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‘Tony Albert is a friend and an inspiration and I’m very proud to be in the Archibald Prize as one Aboriginal artist painting another. I’ve used army surplus camouflage material as the background to represent Tony as a soldier, fighting for Aboriginal Australia – art is his weapon and he uses his practice to highlight Indigenous stories that otherwise remain hidden,’ says Vincent Namatjira.
‘We first met when we worked on Weapons for the soldier, a major collaborative exhibition in 2018. Tony knew I was researching the often-overlooked contribution of Indigenous Australian soldiers and he shared the story of his grandfather’s experiences during World War II, as well as his own personal experience training with NORFORCE, an infantry regiment of the Australian Army Reserve. Tony took a photographic portrait of me for Weapons for the soldier. Ever since then I have wanted to “return the favour” and paint his portrait.’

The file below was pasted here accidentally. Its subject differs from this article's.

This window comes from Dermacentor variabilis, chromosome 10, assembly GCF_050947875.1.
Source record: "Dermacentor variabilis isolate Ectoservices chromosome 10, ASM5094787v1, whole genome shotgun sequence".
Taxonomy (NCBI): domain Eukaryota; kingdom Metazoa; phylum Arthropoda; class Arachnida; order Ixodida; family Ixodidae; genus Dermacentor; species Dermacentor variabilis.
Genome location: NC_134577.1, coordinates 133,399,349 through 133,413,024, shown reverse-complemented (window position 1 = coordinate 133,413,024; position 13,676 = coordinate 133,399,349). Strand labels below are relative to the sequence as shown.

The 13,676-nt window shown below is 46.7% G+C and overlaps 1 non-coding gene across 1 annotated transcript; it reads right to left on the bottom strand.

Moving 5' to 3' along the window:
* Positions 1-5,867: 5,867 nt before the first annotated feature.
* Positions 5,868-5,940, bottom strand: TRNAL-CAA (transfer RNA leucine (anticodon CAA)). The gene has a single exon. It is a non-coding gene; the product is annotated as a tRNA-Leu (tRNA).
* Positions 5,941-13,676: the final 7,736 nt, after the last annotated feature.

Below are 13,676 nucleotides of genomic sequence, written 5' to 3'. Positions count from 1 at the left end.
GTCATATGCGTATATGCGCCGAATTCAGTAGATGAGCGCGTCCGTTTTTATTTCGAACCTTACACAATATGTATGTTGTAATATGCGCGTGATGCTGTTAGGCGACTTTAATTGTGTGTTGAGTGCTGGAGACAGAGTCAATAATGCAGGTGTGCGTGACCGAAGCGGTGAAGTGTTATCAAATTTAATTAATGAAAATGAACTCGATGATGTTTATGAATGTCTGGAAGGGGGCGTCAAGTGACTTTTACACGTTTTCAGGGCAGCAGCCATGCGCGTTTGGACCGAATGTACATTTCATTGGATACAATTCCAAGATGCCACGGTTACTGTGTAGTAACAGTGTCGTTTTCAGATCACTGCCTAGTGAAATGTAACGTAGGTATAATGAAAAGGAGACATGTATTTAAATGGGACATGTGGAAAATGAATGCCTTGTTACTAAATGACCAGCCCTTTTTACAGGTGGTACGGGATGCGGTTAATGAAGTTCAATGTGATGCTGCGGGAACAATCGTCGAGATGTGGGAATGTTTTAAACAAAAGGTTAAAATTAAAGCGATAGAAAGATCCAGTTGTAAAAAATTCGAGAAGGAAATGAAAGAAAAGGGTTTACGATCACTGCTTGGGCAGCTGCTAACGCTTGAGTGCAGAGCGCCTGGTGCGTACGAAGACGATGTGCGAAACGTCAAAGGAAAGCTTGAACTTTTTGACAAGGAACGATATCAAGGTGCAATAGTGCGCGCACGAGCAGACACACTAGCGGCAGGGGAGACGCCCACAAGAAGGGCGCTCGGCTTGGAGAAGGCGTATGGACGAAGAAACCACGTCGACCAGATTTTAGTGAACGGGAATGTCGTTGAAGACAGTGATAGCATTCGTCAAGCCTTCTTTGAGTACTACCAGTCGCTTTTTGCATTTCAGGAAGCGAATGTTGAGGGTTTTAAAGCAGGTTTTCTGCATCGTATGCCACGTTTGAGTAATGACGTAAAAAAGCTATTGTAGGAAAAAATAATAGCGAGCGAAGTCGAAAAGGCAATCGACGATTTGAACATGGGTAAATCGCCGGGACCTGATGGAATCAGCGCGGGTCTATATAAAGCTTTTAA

‘I wanted to capture Tony’s openness, but also his strength and defiance. The red target on his t-shirt refers to his powerful arts project We can be heroes.
Born in Alice Springs in 1983, Namatjira is a Western Arrernte man. He lives in the Indulkana community in the Anangu Pitjantjatjara Yankunytjatjara (APY) lands in South Australia and works at Iwantja Arts. This is his third time in the Archibald Prize.